Clueless Connecticut Governor Taunts Truckers After Approval of $90M Per Year Heavy Truck Tax
Hartford, CT – Connecticut’s governor taunted truckers during a revealing press conference yesterday after state lawmakers approved a hefty highway use tax (HUT) on truckers.
It’s no secret Governor Ned Lamont (D) views the trucking industry as a prime target to be exploited in order to raise revenue for state and local infrastructure projects.
While his previous attempts have failed, Connecticut’s Democratically-controlled General Assembly handed him a major political victory on Wednesday when the legislative body passed a HUT (mileage-based fee) on heavy trucks.
Beginning January 1, 2023, a new mileage tax will be imposed on classifications 8 through 13 (weighing 26,000 pounds and above).
Rates start at 2.5 cents per mile and escalate all the way to 17.5 cents per mile.
It’s projected to bring in $90 million per year.
Speaking at a press conference from the State Capitol Building on Wednesday, Gov. Lamont made it clear that companies operating “big tractor-trailer trucks that rumble their way through the state of Connecticut” are going to have to pay up if they want the “privilege” of continuing to travel on “any highway of the state.”
Critics of the trucker mileage tax urged Gov. Lamont and Democratic lawmakers to reconsider their support.
Joe Sculley, president of the Motor Transport Association of Connecticut, has been vocal about his opposition.
Sculley along with Republican lawmakers warned legislators that many out-of-state truckers will simply find alternate routes in order to avoid the taxes, and thus, the unintended consequences will be that the heaviest burden will fall on Connecticut-based carriers.
In a stupefying explanation, Gov. Lamont welcomed the notion that fewer truckers would be traveling on Connecticut highways.
“I was struck by the comment from the trucker’s lobbyist who said ‘Watch out! A lot of the big tractor-trailer trucks may avoid your highway user fee and end run Connecticut.’ Well that’s not so bad either,” Lamont churlishly replied. “We’ll have a little less traffic on the road… a little less asthma for the people that live along the road and we’ll still have the resources we need to make the investments we have to.”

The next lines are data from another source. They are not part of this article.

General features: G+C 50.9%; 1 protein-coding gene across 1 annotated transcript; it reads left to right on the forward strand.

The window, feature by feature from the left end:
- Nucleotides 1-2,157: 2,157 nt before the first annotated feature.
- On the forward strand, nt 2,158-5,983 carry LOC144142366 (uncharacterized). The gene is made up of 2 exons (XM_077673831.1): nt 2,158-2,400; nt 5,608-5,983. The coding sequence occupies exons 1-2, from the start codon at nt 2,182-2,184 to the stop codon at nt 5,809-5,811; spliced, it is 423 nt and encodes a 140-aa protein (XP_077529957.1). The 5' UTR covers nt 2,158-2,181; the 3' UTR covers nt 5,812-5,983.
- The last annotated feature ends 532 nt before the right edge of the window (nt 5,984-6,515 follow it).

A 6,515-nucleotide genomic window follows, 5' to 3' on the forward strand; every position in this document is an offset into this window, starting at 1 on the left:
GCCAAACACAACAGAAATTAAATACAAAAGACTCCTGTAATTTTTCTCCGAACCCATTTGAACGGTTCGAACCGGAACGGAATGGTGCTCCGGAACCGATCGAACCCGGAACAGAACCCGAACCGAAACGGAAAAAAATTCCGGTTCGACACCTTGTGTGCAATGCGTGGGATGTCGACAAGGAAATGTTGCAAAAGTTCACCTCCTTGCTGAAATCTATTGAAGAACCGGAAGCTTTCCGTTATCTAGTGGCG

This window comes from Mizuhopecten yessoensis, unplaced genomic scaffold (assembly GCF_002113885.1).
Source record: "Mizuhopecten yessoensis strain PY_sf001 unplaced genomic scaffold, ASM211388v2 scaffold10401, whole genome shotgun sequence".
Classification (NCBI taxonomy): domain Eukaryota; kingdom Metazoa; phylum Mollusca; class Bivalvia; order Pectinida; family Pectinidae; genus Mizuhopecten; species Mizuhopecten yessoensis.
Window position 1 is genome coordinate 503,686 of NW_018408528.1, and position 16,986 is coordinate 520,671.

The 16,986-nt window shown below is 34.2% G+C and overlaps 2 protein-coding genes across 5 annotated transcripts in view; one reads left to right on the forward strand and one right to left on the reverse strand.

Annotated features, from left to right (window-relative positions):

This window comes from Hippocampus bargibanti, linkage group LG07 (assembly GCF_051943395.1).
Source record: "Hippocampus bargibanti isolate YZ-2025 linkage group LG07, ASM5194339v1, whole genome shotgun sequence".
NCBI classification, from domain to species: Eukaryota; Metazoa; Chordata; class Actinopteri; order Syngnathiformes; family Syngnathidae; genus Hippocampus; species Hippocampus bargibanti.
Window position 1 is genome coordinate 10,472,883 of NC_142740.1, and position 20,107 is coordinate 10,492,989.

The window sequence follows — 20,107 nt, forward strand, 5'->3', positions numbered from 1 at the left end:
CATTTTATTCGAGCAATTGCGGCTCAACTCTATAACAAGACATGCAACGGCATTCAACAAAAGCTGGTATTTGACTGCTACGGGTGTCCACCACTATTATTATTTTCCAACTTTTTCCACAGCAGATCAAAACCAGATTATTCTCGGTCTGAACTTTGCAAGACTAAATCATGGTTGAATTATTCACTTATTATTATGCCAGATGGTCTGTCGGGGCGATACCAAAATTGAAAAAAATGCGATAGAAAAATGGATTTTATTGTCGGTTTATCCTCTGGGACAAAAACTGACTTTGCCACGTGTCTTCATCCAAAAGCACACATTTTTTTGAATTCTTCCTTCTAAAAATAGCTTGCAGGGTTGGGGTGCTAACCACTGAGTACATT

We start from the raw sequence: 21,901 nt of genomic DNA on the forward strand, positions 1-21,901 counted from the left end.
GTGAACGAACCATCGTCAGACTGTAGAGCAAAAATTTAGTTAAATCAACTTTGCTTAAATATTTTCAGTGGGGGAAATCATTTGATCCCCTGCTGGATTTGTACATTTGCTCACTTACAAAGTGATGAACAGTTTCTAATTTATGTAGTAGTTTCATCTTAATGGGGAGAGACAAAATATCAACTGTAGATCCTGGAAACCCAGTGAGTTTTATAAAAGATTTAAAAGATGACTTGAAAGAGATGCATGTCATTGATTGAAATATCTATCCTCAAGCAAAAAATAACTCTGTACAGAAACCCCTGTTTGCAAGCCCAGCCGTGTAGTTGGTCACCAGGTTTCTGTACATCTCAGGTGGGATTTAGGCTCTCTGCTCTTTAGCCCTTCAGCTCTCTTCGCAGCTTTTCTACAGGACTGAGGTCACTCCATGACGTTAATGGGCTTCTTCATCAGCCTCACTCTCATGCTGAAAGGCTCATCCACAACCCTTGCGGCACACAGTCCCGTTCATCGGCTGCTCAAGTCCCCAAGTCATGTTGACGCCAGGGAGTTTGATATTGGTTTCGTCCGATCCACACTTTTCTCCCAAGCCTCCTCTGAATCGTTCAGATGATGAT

The Governor was apparently so pleased with that response, he chose to Tweet it out to his more than 75,000 Twitter followers.
The trucking lobby is threatening to have drivers go around Connecticut because of the Highway User Fee. That’s fine. We’ll have less air pollution, safer and better quality roads, and less people with asthma. Looks like the Highway User Fee is already working. pic.twitter.com/yrVYROf0Qq
— Governor Ned Lamont (@GovNedLamont) June 10, 2021
However, Governor Lamont was far from finished displaying his lack of understanding about basic economics and the trucking industry.
He was asked about critics — such as Rep. Whit Betts (R) — who argue the new taxes will simply be passed on to consumers in the form of price increases.
“Let’s not call this a ‘trucker user tax.’ Let’s call it what it is: a tax on every single person in Connecticut,” Rep. Betts said in response to the bill’s passage.
Lamont bristled and responded, “If the price of a widget goes up by a tenth of a cent it doesn’t mean you automatically pass that along. The truckers are going to decide if they cut their margin a little bit.”
He then argued trucking companies enjoy a “30% to 40% [operating] margin” citing one of the largest carriers in the world as an example.
“UPS had their most successful year ever last year! So I’m not losing a lot of sleep that there’s a tiny fee,” he explained.
Perhaps the Governor is unaware that the latest data from the American Trucking Associations indicates 97.4% of fleets operate 20 trucks or fewer, and 91.3% of carriers operate six or fewer trucks.
Therefore, the mileage tax (and the added complexity and costs to comply) will disproportionately impact small business truckers.
Further, operating margins in trucking have historically been incredibly tight with many small carriers often barely able to squeeze out even as much as a 5% margin.
While Governor Lamont may not care about most small trucking businesses, there is one group he and his Democratic allies do value… dairy haulers.
Lamont and the Democrats carved out an exemption for trucks operated by dairy farms.
“The House of Representatives passed the truck mileage tax tonight, but not before voting to exempt the heaviest trucks on the road – dairy trucks – from paying the tax,’’ Sculley told the Hartford Courant. “This just goes to show that the truck mileage tax is not actually about damage to the roads, it’s just about money. Lighter weight trucks will be subsidizing heavier trucks that will be exempt from the tax.”